Green and Shapiro Duet to It - NBC 7 San Diego

Saturdays after SNL
on NBC 7 San Diego
music. community. culture.

Green and Shapiro Duet to It



    Singer/songwriter Adam Green honed his signature personal style as one-half of Grammy-winning duo Moldy Peaches and through seven quirky solo releases.

    Despite work with Beck, MGMT and Devendra Banhart, singer/songwriter Binki Shapiro really stepped into the spotlight as one-third of Brazilian-pop trio Little Joy, formed with the Strokes’ Fabrizio Moretti and Los Armanos singer Rodrigo Amarante.
    When Green joined Little Joy on their Brazilian tour, he and Shapiro hit it off and decided to collaborate in the future. That time is now.
    With their new Rounder release, Adam Green & Binki Shapiro, the pair has created an easy-going homage to the best of late-'60s folk pop and are drawing comparisons to John Lennon and Yoko Ono, as well as Lee Hazelwood and Nancy Sinatra, along the way.
    Before their show at the Griffin on Sunday night, SoundDiego spoke with Green, who was at his chilly New York home.
    Scott McDonald: How are you?
    Adam Green: Pretty good. The heater just went on. So that’s pretty cool. 
    SM: The new record is really nice. The two of you complement each other nicely.
    AG: I agree. I’m endorsing this one. [Laughs]
    SM:Was it the Little Joy project that connected you with Binki?
    AG: Absolutely. Well, I’ve known Fabrizio for years. My old band, Moldy Peaches, did a lot of touring with the Strokes, and I met her through him. It wasn’t momentous or anything. We just went to a Mexican restaurant, and she was there, you know? I don’t remember anything else about it. But I listened to their stuff and was really impressed. I wasn’t sure what kind of music it was going to be, but it was amazing. Then I went into the studio and did some backup vocals for them. After that, I felt really comfortable with Binki. I ended up going on a tour supporting Little Joy in Brazil -- where Little Joy is huge -- and Binki and I talked a lot. We felt like we could collaborate creatively. Really, I was looking to re-engage intellectually and musically. I had just finished The Wrong Ferarri, so I asked her and she said yes.
    SM:The Wrong Ferarri is your movie, right?
    AG: Yeah. It premiered at Anthology Film Archives in New York, and then we also did a screening at the Independent in Los Angeles -- also in Milano, Italy, and Mexico City. But by and large, it’s just a file that you can download from a site. Well, you can’t do it anymore, because it was too expensive to host, but you could at one time, and I think it was downloaded something like 300,000 times, but it never got a proper theatrical release. It was just a different kind of thing.
    SM: And you filmed it with your iPhone?
    AG: Yes. Originally, I started just fooling around filming Macaulay Culkin. He wrote a book full of poetic scraps and anecdotes called Junior. We wanted to make a Macaulay Culkin biopic based on Junior and were initially filming with his permission. He was meeting with us regularly, but it ended up falling apart. I found myself still wanting to make the movie and, I guess, just wanting to make the kind of movie I wanted to make. So I asked Mac to be in it, and he said yes. And the reason that it was shot on an iPhone was because it was the only camera I had. Actually, there were a lot of advantages to that. It made the spontaneous possible.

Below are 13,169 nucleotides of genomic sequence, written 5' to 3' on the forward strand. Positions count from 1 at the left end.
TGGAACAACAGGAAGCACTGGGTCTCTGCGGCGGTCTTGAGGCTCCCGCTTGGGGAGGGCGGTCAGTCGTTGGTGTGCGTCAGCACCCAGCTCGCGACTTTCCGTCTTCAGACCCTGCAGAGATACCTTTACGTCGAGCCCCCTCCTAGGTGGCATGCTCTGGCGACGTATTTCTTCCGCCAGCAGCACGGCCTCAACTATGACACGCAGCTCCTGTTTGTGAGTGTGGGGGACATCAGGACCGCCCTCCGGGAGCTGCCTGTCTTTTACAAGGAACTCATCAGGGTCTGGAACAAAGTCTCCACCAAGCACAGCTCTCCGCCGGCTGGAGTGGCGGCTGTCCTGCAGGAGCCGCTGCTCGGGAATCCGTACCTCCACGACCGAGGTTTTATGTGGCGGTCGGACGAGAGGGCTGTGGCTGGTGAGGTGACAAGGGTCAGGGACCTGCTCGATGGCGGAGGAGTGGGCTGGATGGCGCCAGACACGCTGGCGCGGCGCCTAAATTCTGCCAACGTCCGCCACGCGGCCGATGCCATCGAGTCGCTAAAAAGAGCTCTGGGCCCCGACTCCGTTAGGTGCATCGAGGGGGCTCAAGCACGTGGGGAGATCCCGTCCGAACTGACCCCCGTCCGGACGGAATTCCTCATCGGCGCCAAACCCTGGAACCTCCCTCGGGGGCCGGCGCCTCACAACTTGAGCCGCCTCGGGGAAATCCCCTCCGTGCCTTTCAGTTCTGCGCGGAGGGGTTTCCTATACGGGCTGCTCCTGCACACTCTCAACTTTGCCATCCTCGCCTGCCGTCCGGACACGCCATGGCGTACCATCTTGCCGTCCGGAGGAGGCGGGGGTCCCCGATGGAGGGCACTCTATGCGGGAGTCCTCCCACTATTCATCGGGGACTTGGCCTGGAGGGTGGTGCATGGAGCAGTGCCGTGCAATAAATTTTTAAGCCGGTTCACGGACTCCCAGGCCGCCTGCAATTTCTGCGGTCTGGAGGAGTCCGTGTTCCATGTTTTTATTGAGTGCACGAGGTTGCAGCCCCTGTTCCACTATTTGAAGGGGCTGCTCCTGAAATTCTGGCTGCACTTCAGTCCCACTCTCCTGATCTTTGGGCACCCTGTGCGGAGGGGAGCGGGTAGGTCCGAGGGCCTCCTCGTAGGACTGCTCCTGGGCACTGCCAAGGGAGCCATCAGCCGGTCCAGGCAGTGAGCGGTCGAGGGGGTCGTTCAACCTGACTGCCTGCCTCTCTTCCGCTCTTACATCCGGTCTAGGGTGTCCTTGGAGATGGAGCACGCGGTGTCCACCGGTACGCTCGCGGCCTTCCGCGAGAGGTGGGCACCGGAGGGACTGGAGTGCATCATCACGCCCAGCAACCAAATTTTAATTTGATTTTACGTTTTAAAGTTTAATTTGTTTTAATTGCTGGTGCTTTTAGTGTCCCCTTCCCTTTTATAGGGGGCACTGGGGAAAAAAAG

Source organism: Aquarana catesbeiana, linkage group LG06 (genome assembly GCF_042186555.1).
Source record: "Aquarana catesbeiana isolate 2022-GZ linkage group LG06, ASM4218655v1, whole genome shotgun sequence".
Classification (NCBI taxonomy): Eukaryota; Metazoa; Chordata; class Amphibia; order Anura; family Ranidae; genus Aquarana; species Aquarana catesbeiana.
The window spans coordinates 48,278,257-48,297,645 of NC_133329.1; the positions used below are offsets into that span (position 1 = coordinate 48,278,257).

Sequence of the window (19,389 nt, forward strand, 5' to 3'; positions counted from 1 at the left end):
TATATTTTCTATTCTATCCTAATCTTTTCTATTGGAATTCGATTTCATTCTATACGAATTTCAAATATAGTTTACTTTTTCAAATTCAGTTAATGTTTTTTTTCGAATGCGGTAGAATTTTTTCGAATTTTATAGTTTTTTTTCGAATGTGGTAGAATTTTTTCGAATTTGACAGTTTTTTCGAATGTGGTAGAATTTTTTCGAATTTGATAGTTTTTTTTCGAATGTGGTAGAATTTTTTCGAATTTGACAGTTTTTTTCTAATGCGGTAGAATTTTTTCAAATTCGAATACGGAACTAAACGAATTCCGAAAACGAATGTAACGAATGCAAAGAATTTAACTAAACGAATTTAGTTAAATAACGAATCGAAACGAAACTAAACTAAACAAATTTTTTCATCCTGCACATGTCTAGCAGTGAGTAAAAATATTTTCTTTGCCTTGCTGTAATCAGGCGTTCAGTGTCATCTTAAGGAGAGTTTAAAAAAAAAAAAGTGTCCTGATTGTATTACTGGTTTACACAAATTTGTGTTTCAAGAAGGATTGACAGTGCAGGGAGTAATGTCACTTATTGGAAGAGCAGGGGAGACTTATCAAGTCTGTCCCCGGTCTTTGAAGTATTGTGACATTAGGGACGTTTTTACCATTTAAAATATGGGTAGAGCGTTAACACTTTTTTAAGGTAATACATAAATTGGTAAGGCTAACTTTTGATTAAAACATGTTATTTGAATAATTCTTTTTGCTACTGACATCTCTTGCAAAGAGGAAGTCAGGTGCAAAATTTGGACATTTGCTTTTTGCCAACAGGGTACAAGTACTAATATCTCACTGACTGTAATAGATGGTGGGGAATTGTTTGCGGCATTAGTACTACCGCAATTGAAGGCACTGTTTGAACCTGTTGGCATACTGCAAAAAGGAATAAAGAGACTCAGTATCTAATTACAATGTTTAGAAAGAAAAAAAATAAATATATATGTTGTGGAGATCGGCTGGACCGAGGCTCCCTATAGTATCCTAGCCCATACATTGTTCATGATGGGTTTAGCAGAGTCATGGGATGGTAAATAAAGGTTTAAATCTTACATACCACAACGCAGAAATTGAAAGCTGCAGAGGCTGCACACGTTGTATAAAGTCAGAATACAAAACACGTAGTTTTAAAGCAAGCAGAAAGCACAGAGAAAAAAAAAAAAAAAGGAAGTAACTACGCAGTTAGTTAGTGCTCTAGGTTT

SM: This record is so easy-going, it almost sounds like it was recorded spontaneously. But there’s still no substitute for chemistry, and you guys seem to have it.
    AG: Thanks. I think that we do. I didn’t know what it was going to be like, but it ended up being really easy to write with her. I hadn’t heard a lot of stuff with her on it, but I still thought she was a really big deal and really underrated. Binki is very articulate and we totally enjoyed writing from a lyrics perspective. I always say she sings like a lady, so I played the part of singing like a gentleman. And she doesn’t come at it from a blues thing. It was nice to meet her there in that respect. It sounds silly, but can you imagine me singing on this record with someone like Cat Power? It wouldn’t be half as good.
    SM: It just sounds unforced to me -- like two people at the beach with a guitar.
    AG: It’s funny that you say that, because the idea of the beach at night was one of our inspirations. We were definitely going for a night-beach vibe and, I guess, me being from New York, I do get kind of captivated by the myth of California. I’ve recorded my last few albums out there, and I think I’m far more impressed with it than the average person who lives there.
    SM: Your trademark has kind of been how personal you get in songs and the exploration of your own idiosyncrasies. Was that difficult to do with someone else?
    AG: I think it would have been very difficult to write a record with someone who didn’t embrace that aspect of me. That’s a big part of my identity. I think she really embraced a lot of my idiosyncratic ideas, but she also wasn’t afraid to say, "Well, that really doesn’t have anything to do with the song, Adam." And I listened. In certain ways, she reined me in a bit. I tend to be all over the place. 
    SM: Such a positive experience has to bode well for another collaboration.
    AG: I think there’s a definite possibility of working with Binki again. But who knows? We’re both interested in doing some solo stuff, so we’ll have see. We’ll do this tour, the record will come out, and we’ll take it from there.
    Blogger Scott McDonald covers music in San Diego for a few different publications and is the editor of